See Figures 5-6 for totals and percentage of party averages of O&G campaign funds contributed to current member of the US House CSST.

Total Oil & Gas campaign funds contributed to current member of the US House Committee on Science, Space and Technology.

Figure 5. Totals

Total Oil & Gas campaign funds contributed to current member of the US House Committee on Science, Space and Technology as percentage of party averages.

Figure 6. Percentage of party averages

 “Don’t Confuse Me With The Facts”

In addition to current do-nothing politicians beholden to the O&G industry, we have prospects such as Republican U.S. Senate candidate Joni Ernst going so far as to declare that the Koch Brothers various Political Action Committees (PACs) started her trajectory in politics. Promising “ ‘to abolish’ the Environmental Protection Agency, she opposes the Clean Water Act, and in May she downplayed the role that human activities have played in climate change and/or rises in atmospheric CO2.

In Ohio it seems realistic to conjecture that OH Governor John Kasich, bracing for a tough reelection campaign, is wary of biting the PAC hands that feed him. He has also likely seen what happened to his “moderate” colleagues in states like Mississippi and Virginia, and in the age of Citizens United and McCutcheon he knows that the Hydrocarbon Industrial Complex will make him pay for anything that they construe as hostile to fossil fuel business as usual.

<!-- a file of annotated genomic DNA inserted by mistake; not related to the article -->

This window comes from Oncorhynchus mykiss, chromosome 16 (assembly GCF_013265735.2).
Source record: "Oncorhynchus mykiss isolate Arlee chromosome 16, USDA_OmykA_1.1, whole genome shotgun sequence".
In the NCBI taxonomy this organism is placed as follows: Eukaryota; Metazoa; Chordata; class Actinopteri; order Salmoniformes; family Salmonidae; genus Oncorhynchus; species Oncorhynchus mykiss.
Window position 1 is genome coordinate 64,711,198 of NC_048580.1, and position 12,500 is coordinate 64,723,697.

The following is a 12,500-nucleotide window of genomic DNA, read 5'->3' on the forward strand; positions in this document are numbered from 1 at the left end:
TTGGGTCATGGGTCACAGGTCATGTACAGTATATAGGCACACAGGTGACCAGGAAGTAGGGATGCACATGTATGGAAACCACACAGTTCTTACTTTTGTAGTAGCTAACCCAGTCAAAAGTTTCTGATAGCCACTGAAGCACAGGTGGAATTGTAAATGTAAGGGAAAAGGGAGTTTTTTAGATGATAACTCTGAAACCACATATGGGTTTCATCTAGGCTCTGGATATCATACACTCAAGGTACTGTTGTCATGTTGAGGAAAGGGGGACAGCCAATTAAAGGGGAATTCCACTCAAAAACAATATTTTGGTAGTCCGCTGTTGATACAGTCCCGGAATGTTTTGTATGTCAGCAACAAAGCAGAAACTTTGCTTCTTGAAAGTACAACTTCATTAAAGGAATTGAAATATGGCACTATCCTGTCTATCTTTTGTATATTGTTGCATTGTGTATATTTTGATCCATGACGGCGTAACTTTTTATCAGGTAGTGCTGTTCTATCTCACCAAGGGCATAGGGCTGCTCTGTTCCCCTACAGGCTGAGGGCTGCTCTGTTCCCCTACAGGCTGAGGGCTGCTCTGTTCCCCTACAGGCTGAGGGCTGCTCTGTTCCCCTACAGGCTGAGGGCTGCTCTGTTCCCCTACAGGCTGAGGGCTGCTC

Close to the Action

Groups like the Koch-funded Americans for Prosperity, Randolph Foundation, and American Legislative Exchange Council (ALEC)2 are unapologetically wedded to continued production of fossil fuels. Nationally and in OH, politicians appear to be listening more to the talking points and white papers of such groups than they do their own constituents.. Therefore, it is no coincidence that DC and its surrounding Virginia suburbs has been colonized by industry mouthpieces, energy policy and economic academic tanks, philanthropies, and Political Action Committees (PACs). See Figure 1 for more information.

Know Your Vote

So when you go to the polls on November 4th, remember that politicians are increasingly beholden not to their constituents but to the larger donors to their campaigns. Nowhere is this more of a concern than US energy policy and our geopolitical linkages to producers and emerging markets. More to the point, when offered an opportunity to engage said officials make sure to bring up their financial links as it relates to how they vote and the types of legislation they write, massage, customize, or outright eliminate. As Plato once said, “The price of apathy towards public affairs is to be ruled by evil men.” Our current selection of politicians at the state and federal level are not evil, but data on O&G politics and campaign financing presented herein do indicate that objectivity with respect to oil and gas legislation has been at the very least compromised.